I started airbrushing the lower hull and gun assembly with Tamiya Olive drab.
The lower hull was the airbrushed again with Tamiya red brown .This then gave me the opportunity to post shade with Tamiya desert yellow and buff to get the final appearance.

My next colour was a thinned down Modelmaster olive drab over the whole model. The individual components like the cupolas wheels, hatches and sub components had been painted separately.
I didn’t want to try pre-shade the panels on the upper hull because I knew that the weathering process would remove the colour.
In between each paint application I clean out the airbrush out with turpentine or water depending on the paint used. A variation of 100-200kpa is used to airbrush the whole model including sub assemblies, near 5 hours to do.

Testors dullcote was thinned in a glass bottle before pouring into the airbrush .I cannot recall the percentage variation because I use an eye dropper to mix the thinners with the paint .This method helps immensely .This reduces any shine on your model when you mix too much thinners with flat clear .

After the track was primed a coat of Tamiya Red brown was applied .The tracks then ended up with a coat of flat clear .This is to preserve and the seal the paint against the washes applied at a later time once the track is on the model.
The pioneer tools had been left off and painted separately with Humbrol metalcote and
Humbrol matt 186 .
The cupolas had been painted on the inside with Tamiya clear green.
Both the cupolas and tail lights received Mr Gunzy Maskol before the painting process.
The seats received had been painted Humbrol No 83 to give a faded out canvas seat appearance.

The bogies had been painted originally with Tamiya Nato black but changed later to Humbrol panzer grey No 67 I find this colour gives a real impression of rubber out in the field.
I left the model sit for over a day to allow the flat clear to dry.
Now the best part .Getting down and dirty!! .

Example colours and products to use

1/Ensure your model had been flat cleared to seal the paint.

2/ drop the pigment into the glass bottle with the aid of a N0 9 brush.

3/ fill the glass bottle with the 502 Abteilung odourless turpentine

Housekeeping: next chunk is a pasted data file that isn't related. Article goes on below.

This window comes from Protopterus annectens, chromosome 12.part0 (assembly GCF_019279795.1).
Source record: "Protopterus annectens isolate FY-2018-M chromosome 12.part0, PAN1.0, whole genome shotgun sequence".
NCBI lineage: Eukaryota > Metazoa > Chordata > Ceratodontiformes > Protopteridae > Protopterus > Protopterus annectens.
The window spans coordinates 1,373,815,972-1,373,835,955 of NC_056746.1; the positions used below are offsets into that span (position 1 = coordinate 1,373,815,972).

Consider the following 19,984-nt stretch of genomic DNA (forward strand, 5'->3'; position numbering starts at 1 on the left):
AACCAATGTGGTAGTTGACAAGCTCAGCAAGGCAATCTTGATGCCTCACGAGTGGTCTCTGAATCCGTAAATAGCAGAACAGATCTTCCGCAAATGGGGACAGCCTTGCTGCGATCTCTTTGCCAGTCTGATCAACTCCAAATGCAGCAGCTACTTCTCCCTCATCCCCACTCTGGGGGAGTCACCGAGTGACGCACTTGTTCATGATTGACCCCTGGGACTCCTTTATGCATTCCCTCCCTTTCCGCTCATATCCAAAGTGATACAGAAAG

just above the pigment with a little extra to work with .

4/ dipp the fine brush in the pigment and break down with extra turpintine in the bottle apply small amounts.
Note : the pigment is applied wet(dark) so use sparingly and build up over
each application .

Once the pigment is dried use a brush to wipe away any excess or use the thinner straight out of the bottle and use the 00 brush to break the pigment down .

5/Apply a small amount on with a 00 brush around recesses of your model.It is the easiest and best free flowing turpentine to work with and you should get the same result like this .

Yeah, this is the part I like which steps the model up .Trying to create realism and depth in a subject.
502 Abteilung odourless turpentine and Mig’s thinners. The pigment was dropped into a glass bottle with the thinner dropped into the bottle with an eyedropper. I use this because the bottles are small and you would go through quite a lot .The eye dropper can measure how much you use plus there is no spillage.

At this stage I went all over the model with a 00 paintbrush applying small amounts around the recessed sections of the upper hull and running gear, as well as the tracks. I found when doing my Dragon Wagon the pigment can change the paint scheme dramatically so with this application you control the weathering and does not damage your paint.
The wash goes on dark and will dry light. This is where the pigment comes out to give a realistic appearance where the pigment accumulates in the recesses like dirt.
The best part about the pigment is if you use too much you can brush it back or go over it with straight odourless thinners and you start again. Perfect

Pigment as well as Rustall had been applied with a 00 paintbrush on the tread plate including the inside of the fighting compartment. This was to simulate the dust and dirt accumulating in the recesses when it comes off the boots. Once I was happy with the grimy look so to speak I then used a small amount of Mr Gunzy chrome silver, burnt umber and raw sienna to highlight the edges of the tread plate.